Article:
We recently visited Washington, D.C., and explored the art museums since we haven’t been to them since we left Northern Virginia in 2007 and they were all free. We got to visit with our oldest son in Fredericksburg, Virginia, as an added bonus.
One of the reasons I was dying to leave Northern Virginia was the oppressive, life-sucking traffic. It used to take 1½ to two hours to travel one-way 16 miles from Annandale to Capitol Hill and back every day. There was no way I was going to drive through that traffic again and get stuck in 100-degree heat for three hours each way, which is what it could have been if a couple of wrecks spoiled everyone’s commute.
As an alternative, we decided to try to cover the 53 miles from Fredericksburg to D.C. by rail on the VRE, the Virginia Railway Express. We could walk to the VRE station from my son’s house. It was all too perfect — or so we thought.
Once we figured out how to order tickets online (the VRE website was horrible and very confusing), we waited on the platform for the 8:30 a.m. VRE train headed north. Since there was no clear explanation of the numbers designating each train, we presumed the one we got on was VRE No. 314.
It was not. It was Amtrak. The website seemed to indicate that VRE riders could board Amtrak trains, but once we got on board, the conductor said we were mistaken.
“But you can stay on nonetheless. Just remember this for future reference,” he offered nicely.
We were somewhat surprised. The Amtrak train was pretty clean and not overly packed. Perhaps COVID has done what no other traffic mitigation scheme has ever done, which was take 25% of all gas-guzzling cars off of I-95 North and I-395, the infamously over-burdened Shirley Highway, heading past the Pentagon to Capitol Hill.
We had three brief stops along the way. It took about 50 minutes — or about the same amount of time it would take to drive to D.C. with no traffic whatsoever. Except we experienced no white-knuckle traffic behind the wheel and no annoying fender-benders.
So far, so good.
We enjoyed our visits to the National Gallery of Art, the Renwick and The National Portrait Gallery, all of which are must-sees if you go to D.C. on a trip or business-related matter. It was as hot as hell’s front porch, as some describe North Carolina weather in July, but we survived nonetheless.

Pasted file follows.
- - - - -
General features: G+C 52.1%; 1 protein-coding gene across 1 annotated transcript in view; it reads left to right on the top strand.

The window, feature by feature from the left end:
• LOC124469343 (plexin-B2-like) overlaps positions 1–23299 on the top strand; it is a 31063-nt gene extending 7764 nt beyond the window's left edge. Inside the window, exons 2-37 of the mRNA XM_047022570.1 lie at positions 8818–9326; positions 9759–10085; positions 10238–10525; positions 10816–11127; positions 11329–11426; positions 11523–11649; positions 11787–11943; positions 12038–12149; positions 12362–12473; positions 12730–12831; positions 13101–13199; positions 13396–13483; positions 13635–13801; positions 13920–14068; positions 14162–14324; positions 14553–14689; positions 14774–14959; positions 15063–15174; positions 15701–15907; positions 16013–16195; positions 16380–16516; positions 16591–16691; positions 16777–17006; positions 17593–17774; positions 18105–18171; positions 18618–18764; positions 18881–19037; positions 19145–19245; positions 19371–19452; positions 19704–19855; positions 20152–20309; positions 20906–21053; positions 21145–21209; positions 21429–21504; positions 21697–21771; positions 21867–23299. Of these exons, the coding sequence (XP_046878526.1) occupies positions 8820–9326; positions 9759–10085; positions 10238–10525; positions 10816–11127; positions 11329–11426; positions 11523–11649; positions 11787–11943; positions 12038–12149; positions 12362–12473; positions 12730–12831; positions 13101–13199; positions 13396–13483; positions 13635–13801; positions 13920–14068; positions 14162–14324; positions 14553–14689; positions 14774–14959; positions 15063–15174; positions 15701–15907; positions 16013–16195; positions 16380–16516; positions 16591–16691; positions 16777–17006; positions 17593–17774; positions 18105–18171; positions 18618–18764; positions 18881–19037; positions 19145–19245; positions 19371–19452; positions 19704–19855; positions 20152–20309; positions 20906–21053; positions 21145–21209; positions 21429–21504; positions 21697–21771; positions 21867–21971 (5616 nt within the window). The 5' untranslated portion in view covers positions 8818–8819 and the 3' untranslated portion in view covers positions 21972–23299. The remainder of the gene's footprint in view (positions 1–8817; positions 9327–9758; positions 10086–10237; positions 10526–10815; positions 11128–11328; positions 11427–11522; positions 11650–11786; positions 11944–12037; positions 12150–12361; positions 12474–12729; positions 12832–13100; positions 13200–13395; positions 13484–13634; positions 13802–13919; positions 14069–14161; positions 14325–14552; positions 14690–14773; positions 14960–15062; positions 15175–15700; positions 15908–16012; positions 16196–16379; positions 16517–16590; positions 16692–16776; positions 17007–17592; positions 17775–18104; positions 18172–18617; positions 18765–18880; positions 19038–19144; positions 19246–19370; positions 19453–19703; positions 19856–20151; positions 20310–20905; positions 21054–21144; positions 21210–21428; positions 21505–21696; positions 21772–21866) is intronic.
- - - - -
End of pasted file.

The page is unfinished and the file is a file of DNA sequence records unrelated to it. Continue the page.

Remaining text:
And then ― we went back to Union Station to board a VRE train home.
This time, we got the right tickets, although I was unable to get half-price tickets for being a senior citizen because the VRE ticket system was so hard to navigate.
The on-boarding track number suddenly changed and no one seemed to know if it was a VRE or Amtrak train coming in. It was Amtrak, and as we learned from our previous conductor, “Don’t get on Amtrak the next time!” so we didn’t.
After a considerable delay, we got on the right VRE train ― No. 305 scheduled for 3:30 p.m. but we loaded up about 20 minutes later at 3:50 p.m. ― and proceeded to literally creep out of Union Station heading south back to Fredericksburg. I figured we had to go slow to get out of D.C. and make one stop in nearby Alexandria, Virginia, and then we would be on our speedy way back to Fredericksburg.
Or so we thought.
We stopped 10 times or roughly every five miles to pick up passengers. I thought I could have ridden a bike faster between stations than we went on VRE. We stopped at the following stations in a 50-mile journey: L’Enfant, Crystal City, Alexandria, Franconia/Springfield, Lorton, Woodbridge, Rippon, Quantico, Brooke, Leeland Road and finally, thankfully, Fredericksburg.
It took a good 105 minutes to get home. One hour and 45 minutes.
The next day, we drove into D.C. to see some more museums — and then back out all the way to North Carolina later in the afternoon before the real traffic crush hit at 3:30 p.m. We were not going to use VRE again.
We have nothing against rail service. We traveled on a 150-mph passenger train from Venice to Florence in Italy last year.
At 150 mph, we would have been able to leave D.C. and get to Fredericksburg in 20 minutes.
Commuter rail advocates: You have your work cut out for you. Let us know when high-speed rail service becomes a reality, not a dream.